Monday, November 23, 2015
In 1988, with the Basel Accord, Basel I, the bank regulators of the all important G10 decided that, for the purpose of defining the capital requirements of banks, the risk weight for the sovereign, meaning the government, was to be zero percent, while the risk weight for the private sector, meaning the citizens, was set at 100 percent. What a lunacy!
Mr Stefan Ingves, Chairman of the Basel Committee on Banking Supervision and Governor of the Sveriges Riksbank, in remarks made on May 5, 2015 to the 8th Meeting of the Regional Consultative Group for Europe, had this to say about “Sovereign risk”
“A discussion of the risk-weighted capital framework would not be complete without a discussion of the Committee's work on sovereign risk - a topic which is clearly of relevance to Europe. At its meeting earlier this year, the Group of Central Bank Governors and Heads of Supervision - the Basel Committee's oversight body - agreed to initiate a review of the existing regulatory treatment of sovereign risk, including potential policy options.
In many cases sovereign exposures are in fact relatively low credit risk assets and also highly liquid.
Yes, they do receive a lower capital charge than other asset classes, but this is generally warranted. But - and this is an important but - I think we can all agree that there is no such thing as a risk-free asset. When we talk about this issue we talk about "sovereign-risk" - not about "sovereign risk-free"
For this reason the Committee will consider potential policy options related to the existing treatment of sovereign risk. It is important to note that this review will be conducted in a careful, holistic and gradual manner.”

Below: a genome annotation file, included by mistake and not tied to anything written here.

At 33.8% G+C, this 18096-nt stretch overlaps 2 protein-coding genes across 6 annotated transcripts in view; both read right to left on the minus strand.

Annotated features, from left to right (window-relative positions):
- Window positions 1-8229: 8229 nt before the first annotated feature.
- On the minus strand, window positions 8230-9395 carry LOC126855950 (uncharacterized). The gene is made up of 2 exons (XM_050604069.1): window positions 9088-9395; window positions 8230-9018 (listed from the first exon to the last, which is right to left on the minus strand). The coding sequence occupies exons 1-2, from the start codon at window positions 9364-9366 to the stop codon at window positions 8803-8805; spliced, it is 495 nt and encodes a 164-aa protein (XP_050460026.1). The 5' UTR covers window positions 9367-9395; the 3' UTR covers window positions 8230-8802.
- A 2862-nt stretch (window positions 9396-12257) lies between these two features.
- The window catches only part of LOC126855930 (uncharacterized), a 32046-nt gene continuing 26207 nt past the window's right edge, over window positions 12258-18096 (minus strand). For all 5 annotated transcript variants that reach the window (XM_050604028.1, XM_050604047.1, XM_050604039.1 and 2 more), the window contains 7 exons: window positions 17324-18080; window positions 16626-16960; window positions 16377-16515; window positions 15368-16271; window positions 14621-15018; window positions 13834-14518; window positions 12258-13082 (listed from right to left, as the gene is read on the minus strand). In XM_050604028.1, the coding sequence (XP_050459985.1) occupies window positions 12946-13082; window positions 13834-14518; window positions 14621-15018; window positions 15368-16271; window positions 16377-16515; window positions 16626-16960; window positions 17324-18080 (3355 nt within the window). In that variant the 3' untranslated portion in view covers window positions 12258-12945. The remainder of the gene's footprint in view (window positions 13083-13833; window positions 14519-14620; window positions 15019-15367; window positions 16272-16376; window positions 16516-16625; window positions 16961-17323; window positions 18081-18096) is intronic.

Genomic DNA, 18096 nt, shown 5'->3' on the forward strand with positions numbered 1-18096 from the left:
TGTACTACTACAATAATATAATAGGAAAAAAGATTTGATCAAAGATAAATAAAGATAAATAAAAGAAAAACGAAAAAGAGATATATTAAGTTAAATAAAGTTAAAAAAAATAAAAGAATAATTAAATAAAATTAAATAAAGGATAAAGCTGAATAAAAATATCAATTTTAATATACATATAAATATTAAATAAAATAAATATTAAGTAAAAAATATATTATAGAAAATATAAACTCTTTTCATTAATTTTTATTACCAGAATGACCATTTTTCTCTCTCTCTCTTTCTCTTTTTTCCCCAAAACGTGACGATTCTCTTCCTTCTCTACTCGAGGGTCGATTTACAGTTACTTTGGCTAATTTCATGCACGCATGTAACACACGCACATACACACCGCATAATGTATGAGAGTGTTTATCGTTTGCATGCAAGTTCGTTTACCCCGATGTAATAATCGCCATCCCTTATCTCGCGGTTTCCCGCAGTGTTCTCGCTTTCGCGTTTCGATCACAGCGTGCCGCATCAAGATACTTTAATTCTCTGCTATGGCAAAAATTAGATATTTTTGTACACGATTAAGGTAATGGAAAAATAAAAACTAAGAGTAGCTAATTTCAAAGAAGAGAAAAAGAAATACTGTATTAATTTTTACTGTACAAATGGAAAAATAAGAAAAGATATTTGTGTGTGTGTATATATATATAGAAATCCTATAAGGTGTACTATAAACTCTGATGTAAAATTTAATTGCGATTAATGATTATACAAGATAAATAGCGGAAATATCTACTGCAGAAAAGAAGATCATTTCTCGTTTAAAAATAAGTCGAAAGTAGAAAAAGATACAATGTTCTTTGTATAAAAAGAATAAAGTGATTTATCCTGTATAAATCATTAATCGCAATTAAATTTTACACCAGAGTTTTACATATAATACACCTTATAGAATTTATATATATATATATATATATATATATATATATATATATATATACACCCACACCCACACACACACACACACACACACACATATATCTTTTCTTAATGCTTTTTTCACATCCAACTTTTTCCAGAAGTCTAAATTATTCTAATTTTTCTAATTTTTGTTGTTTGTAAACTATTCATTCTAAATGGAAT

Let me here concentrate on “Yes, sovereigns exposures do receive a lower capital charge than other asset classes, but this is generally warranted.”
Mr. Stefan Ingves, why is that generally warranted?
If sovereigns exposures receive a lower capital charge than other assets that means banks will be able to leverage more their equity and the support they receive from society when lending to the sovereign than when lending to the private sector, meaning to the citizens.
And that of course means banks will be able to earn higher expected risk adjusted returns on equity when lending to sovereigns than when lending to the private sector, meaning to the citizens.
And that of course means banks will tend to favor lending to the sovereigns than to the private sector, meaning the citizens.
And the only possible rational explanations for that must be if you believe government bureaucrats more able than citizens to use bank credit.
Do you Stefan Ingves believe that? Are you a raving statist? Are you a raving communist?
Who has ever heard about a zero percent risk free sovereign? They even tell you in your face that they have an inflation target, so as to pay you off with money worth less and, if that does not suffice, that they will then increase your taxes to service their debt.